February 16, 2017
Technology disruption is a hot and headline-grabbing topic for the asset management industry. Many larger firms have set up innovation labs to stay ahead of the curve and prepare for the opportunities, or threats, that blockchain, robotics, artificial intelligence and other fintech developments may pose. But if the robots are coming, what does the future hold behind the scenes for investment operations?
The answer, for the moment at least, is probably less radical than some may fear. In fact, I’d argue that, quietly and unassumingly, the robots have already arrived to make their mark on fund administration. And rather than inciting a front-to-back-office revolution, they are helping to fine-tune workflows that already exist but could benefit from greater efficiency, via even higher levels of automation.
Think of these first-generation disruptors as a “lite” version of robotics and artificial intelligence – and simply the next stage in the commoditization of the standard fund administration processes. Automation has already brought the back office a long way: from a manual environment, running separate reports from investment ledger to general ledger, to a single, paperless operational unit where exception management tools have replaced the traditional checking of printed pages. More recently, workflow and business process management (BPM) tools have allowed firms to automate and introduce discipline and control across the end-to-end fund administration life cycle.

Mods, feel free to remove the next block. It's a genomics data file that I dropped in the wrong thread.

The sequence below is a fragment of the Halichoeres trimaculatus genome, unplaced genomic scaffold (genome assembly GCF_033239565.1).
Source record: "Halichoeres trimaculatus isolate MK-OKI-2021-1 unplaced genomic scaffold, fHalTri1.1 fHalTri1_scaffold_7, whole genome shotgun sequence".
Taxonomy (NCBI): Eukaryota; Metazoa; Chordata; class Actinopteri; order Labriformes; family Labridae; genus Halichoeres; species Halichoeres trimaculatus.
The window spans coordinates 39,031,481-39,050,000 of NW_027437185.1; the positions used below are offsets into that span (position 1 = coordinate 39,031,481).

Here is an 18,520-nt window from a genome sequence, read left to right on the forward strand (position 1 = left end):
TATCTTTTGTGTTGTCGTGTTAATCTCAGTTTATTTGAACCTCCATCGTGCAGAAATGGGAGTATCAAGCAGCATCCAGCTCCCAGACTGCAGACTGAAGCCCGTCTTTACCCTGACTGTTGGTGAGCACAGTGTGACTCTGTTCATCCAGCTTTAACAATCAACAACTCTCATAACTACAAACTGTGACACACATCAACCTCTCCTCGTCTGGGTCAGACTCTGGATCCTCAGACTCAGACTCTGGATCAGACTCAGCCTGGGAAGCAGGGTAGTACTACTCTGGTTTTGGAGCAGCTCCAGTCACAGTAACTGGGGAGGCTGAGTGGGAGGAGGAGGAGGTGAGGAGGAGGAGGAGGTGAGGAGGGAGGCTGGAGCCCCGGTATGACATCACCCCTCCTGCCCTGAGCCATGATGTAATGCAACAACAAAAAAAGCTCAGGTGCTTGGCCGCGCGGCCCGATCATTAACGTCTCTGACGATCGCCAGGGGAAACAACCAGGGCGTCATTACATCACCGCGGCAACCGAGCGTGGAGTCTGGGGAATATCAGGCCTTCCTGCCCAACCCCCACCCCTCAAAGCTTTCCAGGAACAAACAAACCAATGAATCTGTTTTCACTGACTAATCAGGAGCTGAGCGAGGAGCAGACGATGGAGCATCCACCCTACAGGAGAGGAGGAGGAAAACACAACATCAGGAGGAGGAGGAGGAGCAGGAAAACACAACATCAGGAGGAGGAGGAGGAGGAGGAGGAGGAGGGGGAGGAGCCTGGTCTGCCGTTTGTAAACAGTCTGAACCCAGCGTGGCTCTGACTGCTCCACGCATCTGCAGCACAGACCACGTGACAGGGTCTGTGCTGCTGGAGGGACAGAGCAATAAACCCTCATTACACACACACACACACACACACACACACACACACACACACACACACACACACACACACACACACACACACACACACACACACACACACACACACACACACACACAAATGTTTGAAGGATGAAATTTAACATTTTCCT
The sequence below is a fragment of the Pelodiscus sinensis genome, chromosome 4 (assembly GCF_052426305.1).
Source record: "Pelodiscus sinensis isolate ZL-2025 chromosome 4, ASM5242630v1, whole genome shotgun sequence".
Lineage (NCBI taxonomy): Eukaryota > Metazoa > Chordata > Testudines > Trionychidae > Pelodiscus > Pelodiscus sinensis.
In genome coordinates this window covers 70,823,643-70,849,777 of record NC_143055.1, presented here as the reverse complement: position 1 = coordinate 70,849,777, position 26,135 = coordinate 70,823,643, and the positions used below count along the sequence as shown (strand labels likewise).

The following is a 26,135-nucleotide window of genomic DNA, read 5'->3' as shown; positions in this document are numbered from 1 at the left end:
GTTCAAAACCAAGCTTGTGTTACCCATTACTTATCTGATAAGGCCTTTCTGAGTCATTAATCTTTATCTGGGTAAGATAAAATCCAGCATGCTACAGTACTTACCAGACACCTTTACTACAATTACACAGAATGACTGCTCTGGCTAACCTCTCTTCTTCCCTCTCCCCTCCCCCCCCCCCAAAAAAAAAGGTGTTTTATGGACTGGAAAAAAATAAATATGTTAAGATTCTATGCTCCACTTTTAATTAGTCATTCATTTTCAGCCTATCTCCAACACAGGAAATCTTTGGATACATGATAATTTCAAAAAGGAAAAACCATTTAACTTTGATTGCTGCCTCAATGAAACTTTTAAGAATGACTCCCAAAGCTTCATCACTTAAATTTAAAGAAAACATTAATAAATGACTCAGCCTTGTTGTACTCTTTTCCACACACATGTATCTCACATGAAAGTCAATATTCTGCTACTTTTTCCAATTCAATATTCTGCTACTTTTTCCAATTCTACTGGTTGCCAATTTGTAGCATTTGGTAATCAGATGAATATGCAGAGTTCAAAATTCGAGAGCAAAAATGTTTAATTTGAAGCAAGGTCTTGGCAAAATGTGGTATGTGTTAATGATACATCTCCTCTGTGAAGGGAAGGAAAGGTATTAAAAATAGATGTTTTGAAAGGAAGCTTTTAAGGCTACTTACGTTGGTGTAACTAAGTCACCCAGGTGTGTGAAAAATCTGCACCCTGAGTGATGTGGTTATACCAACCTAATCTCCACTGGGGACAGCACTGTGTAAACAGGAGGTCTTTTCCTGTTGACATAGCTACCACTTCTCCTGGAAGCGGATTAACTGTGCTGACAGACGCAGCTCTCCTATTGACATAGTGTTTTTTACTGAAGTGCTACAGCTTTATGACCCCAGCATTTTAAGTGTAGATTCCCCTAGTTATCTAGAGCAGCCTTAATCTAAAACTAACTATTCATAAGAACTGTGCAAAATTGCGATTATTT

Such innovations have created opportunities for fund administrators to increase efficiency and drive down costs. For larger players, comprehensive automation has also opened the doors to offering outsourced services and creating offshore centers of excellence for business process outsourcing. But to date, even the most highly automated environment has had its break points: gaps that only a human being can fill, whether by reacting to an exception or tying up a management report. Robotics, implemented effectively, can join the dots in between by machine-learning how to manage such events – without human intervention.
The first and obvious candidates for this kind of treatment are the passive index tracker funds that are currently attracting healthy inflows of investment. In theory, with straightforward rules for equities processing, humans shouldn’t need to touch these funds when it comes to calculating their net asset value.
Clearly, it’s up to human intelligence, and strong partnerships between business and technology teams, to make all of this happen. But with work already well underway, it’s only a matter of time before this roboticized vision of fund administration becomes a working, commoditized reality – less disruptive revolution than logical evolution. So, fear not: for now, the robots may not dramatically change the face of fund administration, but they will help to make it a whole lot more efficient.